- US-Norwegian military cooperation has increased amid growing concern about Russian activity around Europe.
- An agreement signed in mid-April will expand that cooperation by allowing the US to build new facilities on Norwegian bases.
- See more stories on Insider’s business page.
A recent deal between the US and Norway will expand the two countries’ defense cooperation, allowing the US to build facilities on Norwegian bases to support operations in a region where Russia’s military is increasingly active.
The Supplementary Defense Cooperation Agreement, signed Friday by US and Norwegian officials, allows “unimpeded access to and use of” agreed-upon facilities by US forces for training, refueling, and maintenance, among other activities, according to an English-language version of the agreement released by Norway.
It would also allow “construction activities on” and “alterations and improvements to” those facilities, which are Rygge and Sola air stations, both near Norway’s southern coast, and Evenes air station and Ramsund naval station, both of which are above the Arctic Circle in northern Norway.
“These locations have been selected with the aim of strengthening cooperation with the US in the air defence and maritime domains in years to come,” the Norwegian government said.
The agreement will “facilitate further development of opportunities for US forces to train and exercise in Norway, promoting improved interoperability with Norwegian and other allied forces,” the US State Department said.
The agreement still has to be ratified by Norway’s parliament, which will take it up later this year, and it stipulates that new facilities must be built in consultation with Norway and funded by the US.
The expansion of the two countries’ longstanding defense cooperation comes amid broader tensions with Russia in Europe, particularly in the European Arctic.
Russia and Norway share land and sea borders, and while Norwegian officials stress that there is cooperation on issues such as fisheries management and that tensions remain low, concerns about Russian military activity are rising.
“The Russian activities, now more complex, take place in our areas farther west and south than before, demonstrating Russia’s ability to project force far into the Atlantic,” Norwegian Defense Minister Frank Bakke-Jensen said at a think-tank event in March.
Russia’s powerful Northern Fleet is based on the Arctic coast near the border with Norway. Nearby waters are part of the “bastion” where Russia emphasizes the defense of its ballistic-missile submarines.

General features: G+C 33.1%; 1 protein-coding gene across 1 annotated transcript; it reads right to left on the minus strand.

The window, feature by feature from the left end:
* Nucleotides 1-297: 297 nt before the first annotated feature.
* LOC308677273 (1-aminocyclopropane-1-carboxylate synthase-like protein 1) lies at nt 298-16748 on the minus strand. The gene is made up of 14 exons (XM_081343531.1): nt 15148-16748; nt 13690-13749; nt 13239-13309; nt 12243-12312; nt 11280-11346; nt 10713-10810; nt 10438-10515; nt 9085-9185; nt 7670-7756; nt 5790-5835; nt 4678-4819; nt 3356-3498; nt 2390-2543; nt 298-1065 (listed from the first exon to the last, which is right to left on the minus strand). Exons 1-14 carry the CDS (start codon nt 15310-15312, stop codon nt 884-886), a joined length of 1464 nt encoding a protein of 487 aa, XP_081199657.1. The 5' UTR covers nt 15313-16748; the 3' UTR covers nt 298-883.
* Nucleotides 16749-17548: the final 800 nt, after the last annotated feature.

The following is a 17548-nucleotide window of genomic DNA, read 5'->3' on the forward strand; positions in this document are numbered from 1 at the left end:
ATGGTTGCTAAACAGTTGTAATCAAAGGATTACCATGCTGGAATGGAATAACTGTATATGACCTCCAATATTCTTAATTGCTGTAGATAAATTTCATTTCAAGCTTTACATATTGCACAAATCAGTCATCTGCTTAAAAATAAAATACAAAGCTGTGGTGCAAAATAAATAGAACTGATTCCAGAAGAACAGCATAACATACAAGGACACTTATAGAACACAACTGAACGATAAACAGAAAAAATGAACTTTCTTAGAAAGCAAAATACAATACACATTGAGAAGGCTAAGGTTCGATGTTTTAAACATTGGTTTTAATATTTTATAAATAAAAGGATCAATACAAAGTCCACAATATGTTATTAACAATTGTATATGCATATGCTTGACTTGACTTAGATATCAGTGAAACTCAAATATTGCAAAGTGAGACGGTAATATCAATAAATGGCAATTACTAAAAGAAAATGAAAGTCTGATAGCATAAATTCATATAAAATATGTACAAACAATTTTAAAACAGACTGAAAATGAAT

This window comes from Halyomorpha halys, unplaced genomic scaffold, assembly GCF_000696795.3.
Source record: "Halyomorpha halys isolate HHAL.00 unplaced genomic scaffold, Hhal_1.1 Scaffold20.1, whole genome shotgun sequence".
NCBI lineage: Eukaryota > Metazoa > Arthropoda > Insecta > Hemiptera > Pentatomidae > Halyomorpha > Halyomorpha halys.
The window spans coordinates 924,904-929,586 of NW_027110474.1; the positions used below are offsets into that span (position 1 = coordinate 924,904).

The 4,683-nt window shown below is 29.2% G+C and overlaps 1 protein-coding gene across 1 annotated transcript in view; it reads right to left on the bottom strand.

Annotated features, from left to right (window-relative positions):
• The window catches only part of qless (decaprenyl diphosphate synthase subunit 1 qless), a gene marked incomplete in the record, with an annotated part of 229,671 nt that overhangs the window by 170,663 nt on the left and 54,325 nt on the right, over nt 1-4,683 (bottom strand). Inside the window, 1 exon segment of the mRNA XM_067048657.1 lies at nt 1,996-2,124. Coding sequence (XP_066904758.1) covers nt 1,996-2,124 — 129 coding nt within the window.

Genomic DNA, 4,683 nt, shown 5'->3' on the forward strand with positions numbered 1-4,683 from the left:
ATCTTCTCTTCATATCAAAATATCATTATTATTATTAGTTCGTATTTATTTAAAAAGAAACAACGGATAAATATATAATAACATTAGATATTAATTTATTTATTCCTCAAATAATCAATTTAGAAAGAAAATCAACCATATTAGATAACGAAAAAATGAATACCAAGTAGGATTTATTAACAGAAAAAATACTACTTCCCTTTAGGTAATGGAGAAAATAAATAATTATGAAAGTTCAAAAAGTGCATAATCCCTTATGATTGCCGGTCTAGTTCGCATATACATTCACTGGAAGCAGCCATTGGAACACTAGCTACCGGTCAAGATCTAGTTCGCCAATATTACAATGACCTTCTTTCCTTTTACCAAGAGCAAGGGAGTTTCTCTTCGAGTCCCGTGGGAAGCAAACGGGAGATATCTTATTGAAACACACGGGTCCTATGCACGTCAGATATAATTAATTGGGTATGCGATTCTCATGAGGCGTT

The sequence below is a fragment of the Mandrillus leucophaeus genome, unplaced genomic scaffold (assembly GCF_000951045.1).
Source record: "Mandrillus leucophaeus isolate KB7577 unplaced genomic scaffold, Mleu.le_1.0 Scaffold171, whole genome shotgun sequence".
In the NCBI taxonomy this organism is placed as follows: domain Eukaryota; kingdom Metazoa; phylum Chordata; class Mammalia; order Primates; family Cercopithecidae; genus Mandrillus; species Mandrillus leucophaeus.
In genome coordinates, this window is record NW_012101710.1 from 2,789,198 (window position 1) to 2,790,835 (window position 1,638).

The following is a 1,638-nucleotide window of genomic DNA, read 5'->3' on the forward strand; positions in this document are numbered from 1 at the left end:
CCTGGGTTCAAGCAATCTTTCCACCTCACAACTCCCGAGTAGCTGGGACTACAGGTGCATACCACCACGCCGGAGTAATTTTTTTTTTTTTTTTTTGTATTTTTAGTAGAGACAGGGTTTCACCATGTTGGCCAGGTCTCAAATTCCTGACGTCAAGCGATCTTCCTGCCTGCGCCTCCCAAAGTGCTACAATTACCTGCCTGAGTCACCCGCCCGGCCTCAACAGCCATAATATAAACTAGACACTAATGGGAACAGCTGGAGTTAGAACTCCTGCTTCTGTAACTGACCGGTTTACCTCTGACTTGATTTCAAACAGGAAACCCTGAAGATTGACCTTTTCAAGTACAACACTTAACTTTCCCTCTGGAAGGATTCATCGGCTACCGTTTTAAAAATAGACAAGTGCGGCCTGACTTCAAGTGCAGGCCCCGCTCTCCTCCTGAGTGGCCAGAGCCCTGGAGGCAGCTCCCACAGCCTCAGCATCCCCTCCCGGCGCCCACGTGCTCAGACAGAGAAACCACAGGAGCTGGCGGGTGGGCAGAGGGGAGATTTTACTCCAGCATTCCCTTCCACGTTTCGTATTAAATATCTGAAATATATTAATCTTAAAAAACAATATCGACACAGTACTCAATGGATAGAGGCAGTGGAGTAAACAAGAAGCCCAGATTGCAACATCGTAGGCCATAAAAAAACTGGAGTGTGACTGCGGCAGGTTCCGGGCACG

The “animating security threat” for the US in the European Arctic “is subsurface, because of Russia’s bastion naval strategy and the US’s desire to operate maritime forces in the region,” said Joshua Tallis, a research scientist and expert on naval operations at CNA, a nonprofit research and analysis group.
“The US has moved to expand infrastructure and access with European Arctic allies because all parties see the need for increased maritime surveillance in the face of increased Northern Fleet … submarine activity,” Tallis told Insider on Wednesday.
The US and other NATO member navies have also increased their activity in the Arctic. In May 2020, US Navy surface ships conducted their first exercise in the Barents Sea, north of Russia, in more than 30 years.
Such operations often make use of Norwegian bases, and Bakke-Jensen told The Barents Observer that fuel-supply systems will be built at Ramsund, which would be the second northern Norwegian base to support US ships.
The US Navy already visits Tromso, which is farther north, including an unusually public appearance by an advanced US submarine in late 2020.
Other projects at Norwegian bases could include hangars for US aircraft, such US Navy P-8 maritime patrol aircraft, Bakke-Jensen said. Norway plans to buy five of its own P-8s, which are widely regarded as the best sub-hunting aircraft in operation.
Norway’s air force regularly trains with US Air Force fighters and bombers, and US bombers recently deployed to Norway for the first time. Future facilities could support more of those operations.
“Expanded facilities in Norway will help keep US fixed-wing aviation, surface vessels, and attack submarines on station higher north for longer,” Tallis said Wednesday.
US personnel would rotate through the new facilities to support operations by the US and NATO militaries, as the new deal doesn’t change Norway’s policy barring the permanent stationing of foreign forces. The agreement also doesn’t change Norway’s prohibition on storing or deploying nuclear weapons to its territory.
The deal does underscore Norway’s close relationship with the US and its “key position on the northern flank of NATO,” Norwegian Minister of Foreign Affairs Ine Eriksen Søreide said in the release.
“To ensure that Norway and our Allies can operate together in a crisis situation under difficult conditions, we must be able to hold exercises and train regularly here in Norway,” Søreide added.